Reduction ? What' that ?
It is the outcome of all efforts made until there ! Reduction
consists in transforming the rectangular coordinates of the couple
in relative polar coordinates to the main component.
By analogy with the visual methods, the average of 10 measurements in the
same evening provides the results in angle and distance for what we call
an observation. The averages of three observations give the measurement
of the couple.
Proceeding in a same way as for visual is a deliberated choice of
my own. There are other ways and this choice raises more from the
habit and the confidence acquired with numerous filar micrometer
What facilitates the task
The calibration frames give immediately the sampling and the
camera orientation. The sampling can also be determined
'definitively' by numerous measurements of calibration stars with
the same optical configuration.
Where it is necessary to be prudent
It will be necessary to verify with care that the results on the two extreme
calibration stars are equal or at the less in good agreement.
If the gaps are too important, we can think that it occurred
something wrong during the session and that the reduction will
probably give bad results.
The most frequent problem concerns the angles of position. A bad polar alignment
or an inopportune rotation of the camera (ie. when refocusing) can reduce
all the imaging session to nothing.
However we can take care to record a trail on the visited stars.
This is an alternative way to determine the orientation of the
camera by measuring the position of several points on this trail. A
linear regression permits to deduct the leading coefficient that is
the tangent of the shift angle. The rest of the reduction is
identical to what is said otherwise, the only difference is that
the shift angle is provided by the trail and not by the calibration
Determination of the centroïds
It is the most delicate phase of the reduction. It is necessary to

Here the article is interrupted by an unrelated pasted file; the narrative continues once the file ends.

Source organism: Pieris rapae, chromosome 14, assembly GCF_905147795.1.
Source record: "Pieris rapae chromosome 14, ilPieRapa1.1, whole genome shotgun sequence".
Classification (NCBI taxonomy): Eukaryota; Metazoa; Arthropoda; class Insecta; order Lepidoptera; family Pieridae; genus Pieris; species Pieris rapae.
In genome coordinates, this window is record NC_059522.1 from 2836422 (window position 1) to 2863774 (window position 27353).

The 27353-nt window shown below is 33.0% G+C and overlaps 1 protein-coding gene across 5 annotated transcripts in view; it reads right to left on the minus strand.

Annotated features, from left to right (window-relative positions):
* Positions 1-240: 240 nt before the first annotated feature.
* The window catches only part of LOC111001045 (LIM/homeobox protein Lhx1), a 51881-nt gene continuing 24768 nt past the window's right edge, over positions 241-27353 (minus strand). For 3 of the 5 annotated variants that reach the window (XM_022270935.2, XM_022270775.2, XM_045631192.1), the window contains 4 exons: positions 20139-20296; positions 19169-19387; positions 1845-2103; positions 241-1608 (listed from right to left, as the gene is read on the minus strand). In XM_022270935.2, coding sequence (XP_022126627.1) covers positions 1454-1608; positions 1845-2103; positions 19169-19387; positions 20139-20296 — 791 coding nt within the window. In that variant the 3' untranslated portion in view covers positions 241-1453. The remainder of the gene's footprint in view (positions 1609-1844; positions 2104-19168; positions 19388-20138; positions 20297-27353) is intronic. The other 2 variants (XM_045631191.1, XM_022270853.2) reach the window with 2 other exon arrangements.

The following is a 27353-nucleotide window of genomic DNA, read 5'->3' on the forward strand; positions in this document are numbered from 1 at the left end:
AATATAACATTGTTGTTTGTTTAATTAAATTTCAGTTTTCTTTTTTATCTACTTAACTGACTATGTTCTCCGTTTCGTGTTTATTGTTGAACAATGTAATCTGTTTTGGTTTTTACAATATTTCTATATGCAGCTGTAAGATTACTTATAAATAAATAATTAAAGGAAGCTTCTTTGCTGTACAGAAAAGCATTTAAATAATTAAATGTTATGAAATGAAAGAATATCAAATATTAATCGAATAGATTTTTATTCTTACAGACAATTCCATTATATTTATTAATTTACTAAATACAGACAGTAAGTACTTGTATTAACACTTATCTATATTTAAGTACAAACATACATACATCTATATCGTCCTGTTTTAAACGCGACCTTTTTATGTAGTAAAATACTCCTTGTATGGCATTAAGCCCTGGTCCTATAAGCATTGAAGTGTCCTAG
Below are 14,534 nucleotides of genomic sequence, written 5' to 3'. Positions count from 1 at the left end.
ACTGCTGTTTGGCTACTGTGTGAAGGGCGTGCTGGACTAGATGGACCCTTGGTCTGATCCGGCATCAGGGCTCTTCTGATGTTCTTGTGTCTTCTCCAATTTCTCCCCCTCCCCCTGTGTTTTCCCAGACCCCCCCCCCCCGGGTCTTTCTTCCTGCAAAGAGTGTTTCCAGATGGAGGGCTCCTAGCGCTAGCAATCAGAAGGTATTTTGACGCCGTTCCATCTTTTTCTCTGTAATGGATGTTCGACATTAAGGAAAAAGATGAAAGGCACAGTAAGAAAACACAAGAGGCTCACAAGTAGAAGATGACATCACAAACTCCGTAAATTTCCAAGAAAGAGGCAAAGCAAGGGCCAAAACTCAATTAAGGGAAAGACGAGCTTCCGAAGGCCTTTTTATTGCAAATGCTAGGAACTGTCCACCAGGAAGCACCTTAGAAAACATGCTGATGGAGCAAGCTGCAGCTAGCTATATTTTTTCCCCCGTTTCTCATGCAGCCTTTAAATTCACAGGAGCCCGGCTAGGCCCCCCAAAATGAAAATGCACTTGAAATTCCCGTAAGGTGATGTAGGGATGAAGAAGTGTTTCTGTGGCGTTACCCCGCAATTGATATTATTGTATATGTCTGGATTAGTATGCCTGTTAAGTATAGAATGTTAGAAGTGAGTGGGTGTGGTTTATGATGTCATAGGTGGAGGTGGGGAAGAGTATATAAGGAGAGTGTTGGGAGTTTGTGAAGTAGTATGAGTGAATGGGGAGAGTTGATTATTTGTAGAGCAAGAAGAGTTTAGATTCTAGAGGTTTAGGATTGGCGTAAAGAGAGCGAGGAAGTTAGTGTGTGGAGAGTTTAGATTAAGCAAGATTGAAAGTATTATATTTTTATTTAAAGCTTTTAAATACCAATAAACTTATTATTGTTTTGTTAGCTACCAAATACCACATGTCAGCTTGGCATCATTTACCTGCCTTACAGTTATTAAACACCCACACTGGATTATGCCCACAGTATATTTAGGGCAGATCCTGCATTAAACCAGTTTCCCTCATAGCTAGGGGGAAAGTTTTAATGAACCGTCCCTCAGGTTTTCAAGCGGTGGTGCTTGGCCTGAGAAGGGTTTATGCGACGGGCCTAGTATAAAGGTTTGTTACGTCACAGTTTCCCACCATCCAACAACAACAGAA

find the center of the components in the most precise way. Several
methods exist and, there also, if we want a certain constancy in
the results, it is necessary to use the same method systematically.
Beware of the false precision of the measures, a big number of
decimals doesn't present any interest. We can say that the best
measurements with a CCD on an observatory instrument can reach a
precision about 1/20 of pixel. With the webcam on amateur's
instrument a precision of 1/5 to 1/10 is something usual.
How to do that ?
By using statistical functions and modelling of the stars. These
functions are present on all astronomical software. Let's mention
the Centroid functions of WinMips and PSF of iris for example.
Practical aspect of the reduction
The narrow field of webcam's sensor doesn't permit a rigorous astrometric
reduction (determination of the position of the components in relation to
The process described here is a process by default that need
probably to be deepened on some points.
It goes from the assumption that the projection of the celestial sphere
on the narrow field is assimilated to a plan. Nothing is less sure, but
while waiting better, it is the one that is usually used. The coordinates
of the centroids kept preciously will always undergo the test of new algorithms
in the future.
The following table show all steps of a reduction :
||Capture the images
||Select the best ones
||Measure of the centroïds
||IRIS (PSF function)
||Eventual correction for rectangular
||X = X * 8.2/7.6 (case of the
||Calculation of the differences of
rectangular coordinates (only the differences is of interest)
||dX = Xb - Xa
dY = Yb - Ya
||Determination of the position angle
on the matrix
||a = arctg(dY/dX)
||Determination of the position angle
on the sky (d=shift in relation to the true North)
||t = a + d
||Determination of the distance (e =
||r = e * square root
(dX2 + dY2)
||Determination of the the angle of
position for the observation
||thetai = Average
||Determination of the distance for the
||rhoi = Average (r)
||The averages of three close evenings
give the definitive values of the measure
||theta = Average
rho = Average (rhoi)
When processing the images of one evening, we
reduce first the calibration stars. They give the values of
sampling and the shift of the matrix.
The principle remains the same that in the table, but step 6 is
replaced by the calculation of the shift as follow:
d = angle of position of the
calibration star - a
and the step 7 determines the sampling as follows
e = separation of the
calibration star / square root (dX2
the d and e values are reintroduced in the
formulas for the reduction of the stars of the program.
Very convenient aspect of the
All these steps require many attentions and manipulations, they are a
good way to make numerous mistakes and to disguss us to measure double
stars ! So, I choose to develop a software that process directly the bitmap/fits
files delivered by the cameras.
It integrates in a single environment the stages 1 to 9 the
Its main functionalities are therefore:
- Sorting of the pictures
- Calibration on the calibration stars and determination of the
- Reductions either manual plots or automatic
- Measure of the internal dispersions
- Generation of importable log for other software
The program and its documentation are distributed
freely on simple demand.